Continuing the topic begun in this post, I happened to come across the following:
“It is true that human thinking is externally conditioned, and cannot result in conceptions that are adequate to or exhaustive of the external realities with which they are concerned. If their validity for knowledge depended upon their adequacy we should be unable to conceive of any object whatever, for no object can be conceived in its entirety. The mind is under no delusion here. We are conscious of the partial nature of all our conceptions, and this consciousness is part of the knowledge which is symbolized in our conceptions. Our knowledge, in brief, embraces not only the attributes and relations of things which are included in our conceptions of them, but also the truth that our knowledge even of what is most familiar to us is relative, limited, and inadequate to reality. And when we treat our conceptions as adequate measures of realities, we go contrary to the data supplied by our own consciousness.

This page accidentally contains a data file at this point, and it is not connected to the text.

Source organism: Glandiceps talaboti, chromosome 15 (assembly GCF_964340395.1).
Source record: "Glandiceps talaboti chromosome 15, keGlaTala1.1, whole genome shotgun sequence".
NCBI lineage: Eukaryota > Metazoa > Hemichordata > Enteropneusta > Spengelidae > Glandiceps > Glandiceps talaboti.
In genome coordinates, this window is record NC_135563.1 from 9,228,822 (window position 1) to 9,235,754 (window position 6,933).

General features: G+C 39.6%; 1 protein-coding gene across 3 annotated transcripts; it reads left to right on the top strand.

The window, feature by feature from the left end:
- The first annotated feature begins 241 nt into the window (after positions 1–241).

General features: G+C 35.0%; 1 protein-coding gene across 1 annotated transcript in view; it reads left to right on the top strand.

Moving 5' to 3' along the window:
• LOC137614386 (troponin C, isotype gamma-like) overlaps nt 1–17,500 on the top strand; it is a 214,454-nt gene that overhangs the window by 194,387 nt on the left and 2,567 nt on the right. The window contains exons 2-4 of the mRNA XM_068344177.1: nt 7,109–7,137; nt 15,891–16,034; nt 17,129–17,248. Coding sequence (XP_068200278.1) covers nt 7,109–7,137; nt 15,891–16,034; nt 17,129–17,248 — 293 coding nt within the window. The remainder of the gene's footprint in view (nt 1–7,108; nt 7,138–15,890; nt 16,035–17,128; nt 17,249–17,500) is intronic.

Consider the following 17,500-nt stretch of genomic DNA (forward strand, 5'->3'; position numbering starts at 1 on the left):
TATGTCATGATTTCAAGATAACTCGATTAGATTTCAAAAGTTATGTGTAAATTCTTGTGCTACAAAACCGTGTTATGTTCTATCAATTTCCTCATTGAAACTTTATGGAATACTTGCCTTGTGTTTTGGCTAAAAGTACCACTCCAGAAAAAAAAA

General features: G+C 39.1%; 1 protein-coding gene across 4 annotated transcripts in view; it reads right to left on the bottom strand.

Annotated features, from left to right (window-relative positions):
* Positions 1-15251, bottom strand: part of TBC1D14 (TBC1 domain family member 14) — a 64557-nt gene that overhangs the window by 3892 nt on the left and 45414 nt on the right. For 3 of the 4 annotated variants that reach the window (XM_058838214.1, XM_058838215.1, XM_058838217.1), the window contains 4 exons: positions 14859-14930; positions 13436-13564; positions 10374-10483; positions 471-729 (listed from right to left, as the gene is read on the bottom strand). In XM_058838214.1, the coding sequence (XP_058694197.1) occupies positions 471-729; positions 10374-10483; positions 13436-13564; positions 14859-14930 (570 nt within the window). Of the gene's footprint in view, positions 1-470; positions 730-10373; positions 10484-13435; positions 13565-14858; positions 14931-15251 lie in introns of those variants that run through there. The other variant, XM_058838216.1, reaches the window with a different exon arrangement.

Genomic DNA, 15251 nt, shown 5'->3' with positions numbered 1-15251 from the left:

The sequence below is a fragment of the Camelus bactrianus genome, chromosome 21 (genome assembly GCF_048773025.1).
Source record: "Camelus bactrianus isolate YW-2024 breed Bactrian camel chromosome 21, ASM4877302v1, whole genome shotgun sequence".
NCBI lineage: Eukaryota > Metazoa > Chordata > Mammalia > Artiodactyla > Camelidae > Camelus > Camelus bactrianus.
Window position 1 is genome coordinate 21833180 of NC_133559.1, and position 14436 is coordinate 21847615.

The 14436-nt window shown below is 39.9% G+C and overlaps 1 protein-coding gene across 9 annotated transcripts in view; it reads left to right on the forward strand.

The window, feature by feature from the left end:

It is, therefore, utterly erroneous to maintain that nothing can be known which cannot be fully comprehended within our conceptions. No object of human knowledge is thus comprehended. All realities are known incipiently, but none the less truly; and there is no contradiction between what is comprehended in our conceptions and the larger content of the realities to which they refer. If human conceptions are symbolic – and they are all of such nature – they are not for that reason inconsistent with anything in the realities which they describe, but, when rightly framed, constitute true knowledge so far as they go.”
The Being and Attributes of God, Francis J. Hall, D.D., New York:Longmans, 1918, pp. 35-36.